During the test, I noticed the Quadpack ESC’s didn’t sound as “smooth” as the BLHeli_S nor KISS ESC. It sounds nosier than the other too especially at lower throttle. Quoting James, Software Developer at Castle Creation’s comment about this noise:
I believe you are talking about the static/hissing noise. This is an artefact of our PWM technique. It was implemented to increase throttle linearity which translates to more stability and easier PID tuning.
I personally like the noise because it gives my quad a unique sound, but I can understand that not everyone will feel that way. The ESC is running smoothly, it just sounds a bit different. In our testing we have seen that plots of input signal to output RPM are more linear for our ESCs than the competition.
Braking is great, however there are 2 separate braking settings: Active Braking and Idle Braking. I thought the maximum Idle braking value was 75% and I didn’t realize there is also a “Custom value” where I can set it to 100%. So in the video you are seeing the 75% idle braking power when I cut throttle. I can’t redo this test yet as I currently don’t have the time. But braking above zero throttle is excellent as you can see in the video.
- Offer BEC and no-BEC versions
- The BEC is rated at 3A which is pretty powerful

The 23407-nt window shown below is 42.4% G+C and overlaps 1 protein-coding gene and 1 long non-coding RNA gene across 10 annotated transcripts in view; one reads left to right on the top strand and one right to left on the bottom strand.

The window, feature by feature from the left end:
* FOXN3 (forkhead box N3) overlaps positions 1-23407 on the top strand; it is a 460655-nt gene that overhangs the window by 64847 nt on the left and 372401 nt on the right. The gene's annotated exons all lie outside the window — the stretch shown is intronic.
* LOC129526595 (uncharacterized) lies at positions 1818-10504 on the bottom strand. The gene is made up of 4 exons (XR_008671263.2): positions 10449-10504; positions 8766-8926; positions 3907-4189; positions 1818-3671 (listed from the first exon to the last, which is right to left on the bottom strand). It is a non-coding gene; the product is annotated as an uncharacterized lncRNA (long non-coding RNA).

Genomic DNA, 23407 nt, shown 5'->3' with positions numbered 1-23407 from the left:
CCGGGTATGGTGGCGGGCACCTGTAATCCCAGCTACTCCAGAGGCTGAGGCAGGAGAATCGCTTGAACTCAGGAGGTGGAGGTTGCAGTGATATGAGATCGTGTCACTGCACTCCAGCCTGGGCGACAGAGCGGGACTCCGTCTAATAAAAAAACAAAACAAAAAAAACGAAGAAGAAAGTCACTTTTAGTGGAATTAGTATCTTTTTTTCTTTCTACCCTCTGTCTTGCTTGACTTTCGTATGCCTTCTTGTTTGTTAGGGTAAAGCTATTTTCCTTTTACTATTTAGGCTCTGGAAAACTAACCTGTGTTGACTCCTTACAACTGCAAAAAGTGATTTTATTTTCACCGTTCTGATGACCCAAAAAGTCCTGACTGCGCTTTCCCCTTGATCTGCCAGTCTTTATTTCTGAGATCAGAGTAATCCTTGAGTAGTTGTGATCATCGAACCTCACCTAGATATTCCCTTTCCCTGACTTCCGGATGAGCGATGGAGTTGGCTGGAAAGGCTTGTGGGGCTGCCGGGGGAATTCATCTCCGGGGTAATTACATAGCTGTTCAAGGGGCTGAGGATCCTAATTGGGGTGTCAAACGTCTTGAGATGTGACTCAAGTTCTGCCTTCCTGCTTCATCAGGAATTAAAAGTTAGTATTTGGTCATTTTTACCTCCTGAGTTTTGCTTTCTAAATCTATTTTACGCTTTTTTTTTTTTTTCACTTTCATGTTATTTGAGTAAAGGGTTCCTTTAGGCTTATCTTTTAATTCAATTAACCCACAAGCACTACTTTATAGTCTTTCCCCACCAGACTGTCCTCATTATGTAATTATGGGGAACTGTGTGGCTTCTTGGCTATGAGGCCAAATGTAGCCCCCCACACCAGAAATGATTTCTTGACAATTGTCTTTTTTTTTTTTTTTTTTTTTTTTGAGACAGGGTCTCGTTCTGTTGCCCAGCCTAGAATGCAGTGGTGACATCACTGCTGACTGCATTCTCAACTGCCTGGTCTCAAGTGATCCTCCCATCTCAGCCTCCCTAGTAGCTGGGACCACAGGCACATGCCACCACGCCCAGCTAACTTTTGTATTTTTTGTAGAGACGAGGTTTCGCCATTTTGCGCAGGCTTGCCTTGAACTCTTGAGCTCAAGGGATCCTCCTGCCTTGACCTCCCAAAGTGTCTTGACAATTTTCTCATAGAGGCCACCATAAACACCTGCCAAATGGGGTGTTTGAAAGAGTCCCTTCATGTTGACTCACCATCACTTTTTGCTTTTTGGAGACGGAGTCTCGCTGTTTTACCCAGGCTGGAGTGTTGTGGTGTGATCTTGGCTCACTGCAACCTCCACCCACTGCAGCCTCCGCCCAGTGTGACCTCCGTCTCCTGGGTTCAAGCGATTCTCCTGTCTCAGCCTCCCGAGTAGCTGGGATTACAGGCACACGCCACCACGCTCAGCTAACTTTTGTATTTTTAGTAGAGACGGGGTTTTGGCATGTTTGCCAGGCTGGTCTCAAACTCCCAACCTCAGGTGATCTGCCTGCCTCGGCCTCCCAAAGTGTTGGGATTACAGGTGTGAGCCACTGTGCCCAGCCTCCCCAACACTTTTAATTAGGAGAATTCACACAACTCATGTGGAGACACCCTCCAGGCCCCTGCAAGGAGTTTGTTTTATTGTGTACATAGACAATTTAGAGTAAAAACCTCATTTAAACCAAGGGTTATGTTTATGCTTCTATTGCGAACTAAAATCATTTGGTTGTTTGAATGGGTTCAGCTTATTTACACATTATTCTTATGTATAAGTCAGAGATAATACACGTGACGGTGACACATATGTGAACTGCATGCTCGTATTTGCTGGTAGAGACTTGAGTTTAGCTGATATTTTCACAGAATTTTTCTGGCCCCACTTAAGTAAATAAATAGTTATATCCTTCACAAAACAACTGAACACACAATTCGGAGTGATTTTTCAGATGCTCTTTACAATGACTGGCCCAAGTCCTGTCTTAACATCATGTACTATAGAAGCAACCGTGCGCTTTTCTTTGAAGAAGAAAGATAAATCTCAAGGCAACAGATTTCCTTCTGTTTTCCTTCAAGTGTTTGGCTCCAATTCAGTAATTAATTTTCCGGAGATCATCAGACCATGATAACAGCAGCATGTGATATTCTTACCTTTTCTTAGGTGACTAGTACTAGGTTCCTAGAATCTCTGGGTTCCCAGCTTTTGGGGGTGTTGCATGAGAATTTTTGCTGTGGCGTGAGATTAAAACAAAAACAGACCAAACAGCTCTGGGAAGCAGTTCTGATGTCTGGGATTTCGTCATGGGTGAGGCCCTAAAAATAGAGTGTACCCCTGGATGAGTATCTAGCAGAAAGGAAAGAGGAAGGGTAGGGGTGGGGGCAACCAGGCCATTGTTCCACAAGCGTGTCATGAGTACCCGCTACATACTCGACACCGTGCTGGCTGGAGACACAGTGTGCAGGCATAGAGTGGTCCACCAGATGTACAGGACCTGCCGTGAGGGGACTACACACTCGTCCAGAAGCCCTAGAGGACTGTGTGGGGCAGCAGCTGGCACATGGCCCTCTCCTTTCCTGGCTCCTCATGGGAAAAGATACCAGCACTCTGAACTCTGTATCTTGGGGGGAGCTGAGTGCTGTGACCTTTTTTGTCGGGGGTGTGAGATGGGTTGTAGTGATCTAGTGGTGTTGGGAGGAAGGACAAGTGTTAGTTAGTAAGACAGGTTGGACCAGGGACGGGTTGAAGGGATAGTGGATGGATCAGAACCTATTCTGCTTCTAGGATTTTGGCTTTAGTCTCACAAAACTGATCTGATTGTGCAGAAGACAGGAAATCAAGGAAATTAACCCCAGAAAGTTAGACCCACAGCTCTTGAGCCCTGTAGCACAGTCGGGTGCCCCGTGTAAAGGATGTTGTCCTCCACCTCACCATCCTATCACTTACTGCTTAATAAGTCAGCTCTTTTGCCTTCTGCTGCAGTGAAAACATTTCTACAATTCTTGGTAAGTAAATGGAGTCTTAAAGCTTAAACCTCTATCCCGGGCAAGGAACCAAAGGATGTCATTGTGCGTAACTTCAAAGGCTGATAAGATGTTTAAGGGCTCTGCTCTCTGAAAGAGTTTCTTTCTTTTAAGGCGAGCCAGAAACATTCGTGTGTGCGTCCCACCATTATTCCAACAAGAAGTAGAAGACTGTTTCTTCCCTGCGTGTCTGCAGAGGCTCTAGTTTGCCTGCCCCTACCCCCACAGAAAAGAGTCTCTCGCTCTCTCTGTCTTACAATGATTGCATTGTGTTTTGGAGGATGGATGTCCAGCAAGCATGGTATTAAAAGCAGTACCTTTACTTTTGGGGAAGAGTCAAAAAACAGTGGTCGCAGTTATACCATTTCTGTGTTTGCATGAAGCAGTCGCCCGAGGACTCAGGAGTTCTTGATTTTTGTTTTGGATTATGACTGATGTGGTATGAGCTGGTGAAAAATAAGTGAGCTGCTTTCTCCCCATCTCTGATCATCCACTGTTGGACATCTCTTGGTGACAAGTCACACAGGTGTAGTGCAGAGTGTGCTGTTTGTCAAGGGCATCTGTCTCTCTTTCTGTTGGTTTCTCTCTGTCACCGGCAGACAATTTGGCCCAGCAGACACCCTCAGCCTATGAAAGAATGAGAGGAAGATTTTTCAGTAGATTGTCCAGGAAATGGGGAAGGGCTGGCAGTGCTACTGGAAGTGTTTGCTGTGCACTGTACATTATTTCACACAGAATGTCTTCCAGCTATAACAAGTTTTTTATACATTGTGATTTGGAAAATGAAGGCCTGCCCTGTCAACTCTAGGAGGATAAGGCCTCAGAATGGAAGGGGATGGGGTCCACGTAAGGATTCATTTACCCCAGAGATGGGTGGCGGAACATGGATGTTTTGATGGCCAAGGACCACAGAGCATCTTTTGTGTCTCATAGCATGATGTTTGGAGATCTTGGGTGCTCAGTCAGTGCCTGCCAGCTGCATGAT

- ESC stays cool on bench test, while the Aikon and KISS ESCs got noticeably hotter
- Seems to deliver similar amount of thrust if not more, compared to Aikon SEFM 30A (BLHeli_S) and KiSS 24A ESC
- Only support Standard PWM and Oneshot125, but not Oneshot42 and Multishot
- ESC programming requires adapter, cannot be configured/flashed via FC like BLHeli
- Has a huge capacitor
- heavy – even heatshrink weights nearly a gram
- BEC output 5.5V, some device might not like
- Non-BEC version ESC must be powered by separate power source, as well as connecting to LiPo battery
- Doesn’t sound as “smooth” as BLHeli_S and KISS
The ESC isn’t designed the way I would have expected for the use of a mini quad, the Quadpack ESC does deliver some impressive numbers from my bench test. It would be interesting to see how they perform in the air and what products they can come up with in the future.
The special technique they used to generated PWM signal isn’t being considered yet in the Pros and Cons. I will come back and update once I have tried them on a quad.